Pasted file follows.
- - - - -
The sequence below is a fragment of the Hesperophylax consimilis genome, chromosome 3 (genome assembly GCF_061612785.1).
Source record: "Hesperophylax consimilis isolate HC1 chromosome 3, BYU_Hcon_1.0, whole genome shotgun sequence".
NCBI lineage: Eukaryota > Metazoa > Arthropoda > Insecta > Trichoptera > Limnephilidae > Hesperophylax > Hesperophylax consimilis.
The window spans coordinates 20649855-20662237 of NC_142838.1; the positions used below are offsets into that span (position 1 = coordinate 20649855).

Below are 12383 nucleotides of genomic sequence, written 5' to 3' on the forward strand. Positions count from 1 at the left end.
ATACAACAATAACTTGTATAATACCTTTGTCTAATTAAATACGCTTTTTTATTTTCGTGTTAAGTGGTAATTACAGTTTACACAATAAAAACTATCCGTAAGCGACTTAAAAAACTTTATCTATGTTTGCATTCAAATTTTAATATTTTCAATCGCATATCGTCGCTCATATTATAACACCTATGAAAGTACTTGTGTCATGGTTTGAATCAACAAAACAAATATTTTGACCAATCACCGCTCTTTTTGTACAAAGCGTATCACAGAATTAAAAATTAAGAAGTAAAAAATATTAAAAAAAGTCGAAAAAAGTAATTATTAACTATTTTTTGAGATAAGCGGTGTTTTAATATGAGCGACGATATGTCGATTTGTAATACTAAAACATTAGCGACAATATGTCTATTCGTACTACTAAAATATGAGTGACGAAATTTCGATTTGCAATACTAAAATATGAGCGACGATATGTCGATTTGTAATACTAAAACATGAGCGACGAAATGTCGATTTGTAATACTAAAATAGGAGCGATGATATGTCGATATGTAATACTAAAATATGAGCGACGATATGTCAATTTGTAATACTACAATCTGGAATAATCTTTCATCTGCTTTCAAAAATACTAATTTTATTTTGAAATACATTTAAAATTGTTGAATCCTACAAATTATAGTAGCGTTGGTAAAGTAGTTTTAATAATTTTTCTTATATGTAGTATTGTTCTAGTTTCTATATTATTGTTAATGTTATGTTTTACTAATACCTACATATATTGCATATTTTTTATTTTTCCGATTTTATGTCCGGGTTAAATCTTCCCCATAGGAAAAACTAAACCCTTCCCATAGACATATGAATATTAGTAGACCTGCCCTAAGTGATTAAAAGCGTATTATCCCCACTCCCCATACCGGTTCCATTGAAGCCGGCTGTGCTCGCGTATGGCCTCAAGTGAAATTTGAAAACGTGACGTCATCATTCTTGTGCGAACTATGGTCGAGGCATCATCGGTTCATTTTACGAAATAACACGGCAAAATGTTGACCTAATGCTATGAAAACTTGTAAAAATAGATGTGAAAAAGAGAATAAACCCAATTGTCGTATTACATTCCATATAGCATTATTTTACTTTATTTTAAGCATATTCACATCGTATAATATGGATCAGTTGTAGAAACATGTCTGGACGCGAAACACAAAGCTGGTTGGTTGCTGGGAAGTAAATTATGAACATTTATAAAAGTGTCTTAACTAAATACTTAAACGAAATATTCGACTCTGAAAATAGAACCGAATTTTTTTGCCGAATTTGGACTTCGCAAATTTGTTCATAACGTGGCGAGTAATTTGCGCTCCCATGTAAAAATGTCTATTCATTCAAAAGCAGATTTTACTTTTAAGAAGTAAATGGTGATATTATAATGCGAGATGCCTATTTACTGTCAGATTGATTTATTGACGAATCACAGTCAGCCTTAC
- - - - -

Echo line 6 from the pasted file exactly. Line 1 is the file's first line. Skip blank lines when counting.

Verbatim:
ATACAACAATAACTTGTATAATACCTTTGTCTAATTAAATACGCTTTTTTATTTTCGTGTTAAGTGGTAATTACAGTTTACACAATAAAAACTATCCGTAAGCGACTTAAAAAACTTTATCTATGTTTGCATTCAAATTTTAATATTTTCAATCGCATATCGTCGCTCATATTATAACACCTATGAAAGTACTTGTGTCATGGTTTGAATCAACAAAACAAATATTTTGACCAATCACCGCTCTTTTTGTACAAAGCGTATCACAGAATTAAAAATTAAGAAGTAAAAAATATTAAAAAAAGTCGAAAAAAGTAATTATTAACTATTTTTTGAGATAAGCGGTGTTTTAATATGAGCGACGATATGTCGATTTGTAATACTAAAACATTAGCGACAATATGTCTATTCGTACTACTAAAATATGAGTGACGAAATTTCGATTTGCAATACTAAAATATGAGCGACGATATGTCGATTTGTAATACTAAAACATGAGCGACGAAATGTCGATTTGTAATACTAAAATAGGAGCGATGATATGTCGATATGTAATACTAAAATATGAGCGACGATATGTCAATTTGTAATACTACAATCTGGAATAATCTTTCATCTGCTTTCAAAAATACTAATTTTATTTTGAAATACATTTAAAATTGTTGAATCCTACAAATTATAGTAGCGTTGGTAAAGTAGTTTTAATAATTTTTCTTATATGTAGTATTGTTCTAGTTTCTATATTATTGTTAATGTTATGTTTTACTAATACCTACATATATTGCATATTTTTTATTTTTCCGATTTTATGTCCGGGTTAAATCTTCCCCATAGGAAAAACTAAACCCTTCCCATAGACATATGAATATTAGTAGACCTGCCCTAAGTGATTAAAAGCGTATTATCCCCACTCCCCATACCGGTTCCATTGAAGCCGGCTGTGCTCGCGTATGGCCTCAAGTGAAATTTGAAAACGTGACGTCATCATTCTTGTGCGAACTATGGTCGAGGCATCATCGGTTCATTTTACGAAATAACACGGCAAAATGTTGACCTAATGCTATGAAAACTTGTAAAAATAGATGTGAAAAAGAGAATAAACCCAATTGTCGTATTACATTCCATATAGCATTATTTTACTTTATTTTAAGCATATTCACATCGTATAATATGGATCAGTTGTAGAAACATGTCTGGACGCGAAACACAAAGCTGGTTGGTTGCTGGGAAGTAAATTATGAACATTTATAAAAGTGTCTTAACTAAATACTTAAACGAAATATTCGACTCTGAAAATAGAACCGAATTTTTTTGCCGAATTTGGACTTCGCAAATTTGTTCATAACGTGGCGAGTAATTTGCGCTCCCATGTAAAAATGTCTATTCATTCAAAAGCAGATTTTACTTTTAAGAAGTAAATGGTGATATTATAATGCGAGATGCCTATTTACTGTCAGATTGATTTATTGACGAATCACAGTCAGCCTTAC